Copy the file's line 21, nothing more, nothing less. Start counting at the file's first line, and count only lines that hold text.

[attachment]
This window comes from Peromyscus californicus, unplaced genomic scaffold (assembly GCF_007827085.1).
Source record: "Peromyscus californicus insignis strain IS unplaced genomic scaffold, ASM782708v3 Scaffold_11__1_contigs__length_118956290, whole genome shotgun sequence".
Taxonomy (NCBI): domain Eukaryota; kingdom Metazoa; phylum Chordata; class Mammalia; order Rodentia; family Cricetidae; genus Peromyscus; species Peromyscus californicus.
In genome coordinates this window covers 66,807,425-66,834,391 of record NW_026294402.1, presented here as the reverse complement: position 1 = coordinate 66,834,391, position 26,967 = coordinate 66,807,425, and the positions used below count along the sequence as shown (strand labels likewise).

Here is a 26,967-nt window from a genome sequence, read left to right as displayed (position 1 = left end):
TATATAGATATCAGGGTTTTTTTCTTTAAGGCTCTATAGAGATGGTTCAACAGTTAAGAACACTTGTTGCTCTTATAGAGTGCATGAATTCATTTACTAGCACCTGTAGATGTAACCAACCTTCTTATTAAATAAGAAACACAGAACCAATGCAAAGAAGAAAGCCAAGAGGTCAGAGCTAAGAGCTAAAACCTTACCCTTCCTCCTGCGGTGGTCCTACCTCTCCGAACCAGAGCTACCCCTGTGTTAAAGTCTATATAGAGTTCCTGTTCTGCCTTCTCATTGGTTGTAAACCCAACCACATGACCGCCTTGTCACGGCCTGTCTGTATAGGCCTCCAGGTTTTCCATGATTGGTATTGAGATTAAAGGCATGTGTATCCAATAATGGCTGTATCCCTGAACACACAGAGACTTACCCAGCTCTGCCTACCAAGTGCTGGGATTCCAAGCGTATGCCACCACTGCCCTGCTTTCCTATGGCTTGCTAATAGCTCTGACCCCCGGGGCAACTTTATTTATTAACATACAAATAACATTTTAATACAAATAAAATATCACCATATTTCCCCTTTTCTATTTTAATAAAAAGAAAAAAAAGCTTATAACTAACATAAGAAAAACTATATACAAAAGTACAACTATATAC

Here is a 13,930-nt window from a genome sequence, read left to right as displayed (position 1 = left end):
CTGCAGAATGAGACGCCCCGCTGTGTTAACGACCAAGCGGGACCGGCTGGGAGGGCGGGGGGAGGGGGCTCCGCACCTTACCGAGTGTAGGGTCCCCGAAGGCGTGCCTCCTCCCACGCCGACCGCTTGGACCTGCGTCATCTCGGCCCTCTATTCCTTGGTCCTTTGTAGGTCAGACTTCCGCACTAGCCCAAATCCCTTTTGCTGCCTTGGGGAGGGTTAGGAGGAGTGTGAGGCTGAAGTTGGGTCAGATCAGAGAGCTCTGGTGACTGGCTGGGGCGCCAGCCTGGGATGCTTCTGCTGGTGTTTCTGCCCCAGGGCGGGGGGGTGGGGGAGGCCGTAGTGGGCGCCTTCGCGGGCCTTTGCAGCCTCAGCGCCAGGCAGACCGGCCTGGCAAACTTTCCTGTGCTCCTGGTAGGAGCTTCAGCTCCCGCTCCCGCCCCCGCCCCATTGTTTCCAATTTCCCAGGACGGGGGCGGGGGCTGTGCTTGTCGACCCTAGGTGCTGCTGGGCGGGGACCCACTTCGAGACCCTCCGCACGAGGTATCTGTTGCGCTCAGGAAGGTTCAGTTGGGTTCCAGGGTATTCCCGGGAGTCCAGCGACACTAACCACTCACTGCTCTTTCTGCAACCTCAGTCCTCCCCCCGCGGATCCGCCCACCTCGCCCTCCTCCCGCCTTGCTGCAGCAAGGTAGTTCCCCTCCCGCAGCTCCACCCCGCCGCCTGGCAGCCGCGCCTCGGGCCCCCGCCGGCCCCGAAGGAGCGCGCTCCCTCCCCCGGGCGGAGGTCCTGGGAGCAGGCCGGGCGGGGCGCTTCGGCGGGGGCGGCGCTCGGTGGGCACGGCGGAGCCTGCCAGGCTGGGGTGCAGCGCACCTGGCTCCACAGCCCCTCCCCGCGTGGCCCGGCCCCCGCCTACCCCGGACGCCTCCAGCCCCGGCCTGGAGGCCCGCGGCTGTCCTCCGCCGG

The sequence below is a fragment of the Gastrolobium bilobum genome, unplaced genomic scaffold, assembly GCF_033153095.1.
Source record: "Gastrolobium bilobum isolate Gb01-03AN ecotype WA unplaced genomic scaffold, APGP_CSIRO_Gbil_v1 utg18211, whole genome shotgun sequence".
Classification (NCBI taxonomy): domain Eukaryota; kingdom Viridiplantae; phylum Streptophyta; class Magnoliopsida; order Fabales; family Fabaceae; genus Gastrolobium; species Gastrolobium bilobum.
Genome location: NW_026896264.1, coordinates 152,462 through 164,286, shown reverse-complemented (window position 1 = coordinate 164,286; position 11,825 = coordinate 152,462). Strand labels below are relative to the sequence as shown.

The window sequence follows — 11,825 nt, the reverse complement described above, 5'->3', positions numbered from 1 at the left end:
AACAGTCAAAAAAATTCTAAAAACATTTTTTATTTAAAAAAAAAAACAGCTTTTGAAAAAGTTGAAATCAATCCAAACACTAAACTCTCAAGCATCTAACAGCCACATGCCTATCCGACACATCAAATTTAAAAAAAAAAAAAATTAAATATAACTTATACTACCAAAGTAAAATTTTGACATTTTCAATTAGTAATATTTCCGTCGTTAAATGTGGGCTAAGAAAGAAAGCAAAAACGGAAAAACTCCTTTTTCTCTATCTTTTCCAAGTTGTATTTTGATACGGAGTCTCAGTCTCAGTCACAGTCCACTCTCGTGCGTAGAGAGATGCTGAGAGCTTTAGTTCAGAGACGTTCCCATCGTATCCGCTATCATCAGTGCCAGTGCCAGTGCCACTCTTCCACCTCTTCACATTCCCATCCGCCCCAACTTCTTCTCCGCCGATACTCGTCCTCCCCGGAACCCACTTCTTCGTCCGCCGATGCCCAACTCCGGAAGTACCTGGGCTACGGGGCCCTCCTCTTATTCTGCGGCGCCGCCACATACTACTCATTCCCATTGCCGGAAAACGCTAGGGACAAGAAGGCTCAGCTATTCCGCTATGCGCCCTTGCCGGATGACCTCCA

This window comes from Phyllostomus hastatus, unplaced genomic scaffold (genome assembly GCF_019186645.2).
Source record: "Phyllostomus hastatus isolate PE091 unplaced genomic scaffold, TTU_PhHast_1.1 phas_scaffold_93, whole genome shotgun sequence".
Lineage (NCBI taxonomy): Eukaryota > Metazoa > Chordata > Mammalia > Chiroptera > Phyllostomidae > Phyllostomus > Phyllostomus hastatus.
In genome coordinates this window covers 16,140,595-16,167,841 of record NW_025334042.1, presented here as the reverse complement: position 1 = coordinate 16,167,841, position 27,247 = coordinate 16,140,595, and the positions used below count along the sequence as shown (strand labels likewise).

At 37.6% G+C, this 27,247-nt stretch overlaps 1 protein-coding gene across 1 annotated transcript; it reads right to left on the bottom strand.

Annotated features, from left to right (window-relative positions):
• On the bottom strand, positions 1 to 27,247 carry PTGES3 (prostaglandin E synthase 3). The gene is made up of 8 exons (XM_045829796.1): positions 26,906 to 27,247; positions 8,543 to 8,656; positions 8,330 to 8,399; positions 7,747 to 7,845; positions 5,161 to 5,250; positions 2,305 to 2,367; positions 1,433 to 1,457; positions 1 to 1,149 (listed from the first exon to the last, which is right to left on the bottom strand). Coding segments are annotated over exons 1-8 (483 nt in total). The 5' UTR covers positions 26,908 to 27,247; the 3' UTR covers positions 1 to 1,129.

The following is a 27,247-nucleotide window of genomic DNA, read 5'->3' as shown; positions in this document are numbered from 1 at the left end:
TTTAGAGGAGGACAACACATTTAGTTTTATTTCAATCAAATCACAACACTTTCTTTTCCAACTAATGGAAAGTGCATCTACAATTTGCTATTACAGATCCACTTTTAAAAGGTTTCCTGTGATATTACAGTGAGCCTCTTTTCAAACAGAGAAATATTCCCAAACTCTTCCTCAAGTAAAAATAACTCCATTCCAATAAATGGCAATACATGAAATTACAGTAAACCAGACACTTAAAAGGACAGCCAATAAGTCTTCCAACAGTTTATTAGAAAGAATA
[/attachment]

• On the bottom strand, positions 1 to 27,247 carry PTGES3 (prostaglandin E synthase 3). The gene is made up of 8 exons (XM_045829796.1): positions 26,906 to 27,247; positions 8,543 to 8,656; positions 8,330 to 8,399; positions 7,747 to 7,845; positions 5,161 to 5,250; positions 2,305 to 2,367; positions 1,433 to 1,457; positions 1 to 1,149 (listed from the first exon to the last, which is right to left on the bottom strand). Coding segments are annotated over exons 1-8 (483 nt in total). The 5' UTR covers positions 26,908 to 27,247; the 3' UTR covers positions 1 to 1,129.